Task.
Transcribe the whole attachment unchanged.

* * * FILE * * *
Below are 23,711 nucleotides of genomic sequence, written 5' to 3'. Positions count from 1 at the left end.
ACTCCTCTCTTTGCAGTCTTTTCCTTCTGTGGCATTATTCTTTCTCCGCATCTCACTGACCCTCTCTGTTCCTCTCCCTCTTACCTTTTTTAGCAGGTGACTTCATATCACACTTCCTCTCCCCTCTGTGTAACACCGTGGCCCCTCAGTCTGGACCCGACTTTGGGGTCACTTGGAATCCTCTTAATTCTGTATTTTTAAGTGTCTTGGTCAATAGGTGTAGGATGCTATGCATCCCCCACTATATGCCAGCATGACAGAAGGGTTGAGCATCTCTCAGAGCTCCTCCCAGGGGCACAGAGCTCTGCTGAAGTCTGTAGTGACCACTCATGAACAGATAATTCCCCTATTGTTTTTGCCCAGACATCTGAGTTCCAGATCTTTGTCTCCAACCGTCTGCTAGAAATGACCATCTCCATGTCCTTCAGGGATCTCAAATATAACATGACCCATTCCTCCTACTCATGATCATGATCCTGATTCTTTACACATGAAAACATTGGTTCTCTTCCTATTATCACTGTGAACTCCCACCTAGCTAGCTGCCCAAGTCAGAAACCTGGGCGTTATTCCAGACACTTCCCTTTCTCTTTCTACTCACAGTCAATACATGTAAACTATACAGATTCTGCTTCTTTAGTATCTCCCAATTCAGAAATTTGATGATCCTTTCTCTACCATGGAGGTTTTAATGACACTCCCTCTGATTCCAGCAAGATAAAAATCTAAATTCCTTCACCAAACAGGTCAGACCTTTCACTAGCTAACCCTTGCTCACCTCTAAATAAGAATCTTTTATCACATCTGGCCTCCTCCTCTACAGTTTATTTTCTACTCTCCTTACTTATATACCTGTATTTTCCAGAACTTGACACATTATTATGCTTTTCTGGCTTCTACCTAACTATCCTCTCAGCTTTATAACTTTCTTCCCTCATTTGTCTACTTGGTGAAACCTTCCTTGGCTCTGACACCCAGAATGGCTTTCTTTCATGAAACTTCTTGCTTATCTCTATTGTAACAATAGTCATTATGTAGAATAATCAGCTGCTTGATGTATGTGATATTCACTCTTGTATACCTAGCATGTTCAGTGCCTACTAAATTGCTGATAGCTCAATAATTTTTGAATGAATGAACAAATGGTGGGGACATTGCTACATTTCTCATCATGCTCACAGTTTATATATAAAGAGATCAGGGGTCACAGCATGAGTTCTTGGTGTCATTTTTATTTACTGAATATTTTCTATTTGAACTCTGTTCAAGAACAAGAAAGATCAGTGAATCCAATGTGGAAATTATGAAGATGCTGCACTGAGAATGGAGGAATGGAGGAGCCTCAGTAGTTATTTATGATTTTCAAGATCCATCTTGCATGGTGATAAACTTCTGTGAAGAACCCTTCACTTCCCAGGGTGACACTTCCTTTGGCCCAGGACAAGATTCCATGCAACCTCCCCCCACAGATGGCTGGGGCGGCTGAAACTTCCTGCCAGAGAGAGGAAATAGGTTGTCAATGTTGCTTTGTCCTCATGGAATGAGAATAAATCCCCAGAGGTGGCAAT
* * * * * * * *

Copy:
Below are 23,711 nucleotides of genomic sequence, written 5' to 3'. Positions count from 1 at the left end.
ACTCCTCTCTTTGCAGTCTTTTCCTTCTGTGGCATTATTCTTTCTCCGCATCTCACTGACCCTCTCTGTTCCTCTCCCTCTTACCTTTTTTAGCAGGTGACTTCATATCACACTTCCTCTCCCCTCTGTGTAACACCGTGGCCCCTCAGTCTGGACCCGACTTTGGGGTCACTTGGAATCCTCTTAATTCTGTATTTTTAAGTGTCTTGGTCAATAGGTGTAGGATGCTATGCATCCCCCACTATATGCCAGCATGACAGAAGGGTTGAGCATCTCTCAGAGCTCCTCCCAGGGGCACAGAGCTCTGCTGAAGTCTGTAGTGACCACTCATGAACAGATAATTCCCCTATTGTTTTTGCCCAGACATCTGAGTTCCAGATCTTTGTCTCCAACCGTCTGCTAGAAATGACCATCTCCATGTCCTTCAGGGATCTCAAATATAACATGACCCATTCCTCCTACTCATGATCATGATCCTGATTCTTTACACATGAAAACATTGGTTCTCTTCCTATTATCACTGTGAACTCCCACCTAGCTAGCTGCCCAAGTCAGAAACCTGGGCGTTATTCCAGACACTTCCCTTTCTCTTTCTACTCACAGTCAATACATGTAAACTATACAGATTCTGCTTCTTTAGTATCTCCCAATTCAGAAATTTGATGATCCTTTCTCTACCATGGAGGTTTTAATGACACTCCCTCTGATTCCAGCAAGATAAAAATCTAAATTCCTTCACCAAACAGGTCAGACCTTTCACTAGCTAACCCTTGCTCACCTCTAAATAAGAATCTTTTATCACATCTGGCCTCCTCCTCTACAGTTTATTTTCTACTCTCCTTACTTATATACCTGTATTTTCCAGAACTTGACACATTATTATGCTTTTCTGGCTTCTACCTAACTATCCTCTCAGCTTTATAACTTTCTTCCCTCATTTGTCTACTTGGTGAAACCTTCCTTGGCTCTGACACCCAGAATGGCTTTCTTTCATGAAACTTCTTGCTTATCTCTATTGTAACAATAGTCATTATGTAGAATAATCAGCTGCTTGATGTATGTGATATTCACTCTTGTATACCTAGCATGTTCAGTGCCTACTAAATTGCTGATAGCTCAATAATTTTTGAATGAATGAACAAATGGTGGGGACATTGCTACATTTCTCATCATGCTCACAGTTTATATATAAAGAGATCAGGGGTCACAGCATGAGTTCTTGGTGTCATTTTTATTTACTGAATATTTTCTATTTGAACTCTGTTCAAGAACAAGAAAGATCAGTGAATCCAATGTGGAAATTATGAAGATGCTGCACTGAGAATGGAGGAATGGAGGAGCCTCAGTAGTTATTTATGATTTTCAAGATCCATCTTGCATGGTGATAAACTTCTGTGAAGAACCCTTCACTTCCCAGGGTGACACTTCCTTTGGCCCAGGACAAGATTCCATGCAACCTCCCCCCACAGATGGCTGGGGCGGCTGAAACTTCCTGCCAGAGAGAGGAAATAGGTTGTCAATGTTGCTTTGTCCTCATGGAATGAGAATAAATCCCCAGAGGTGGCAAT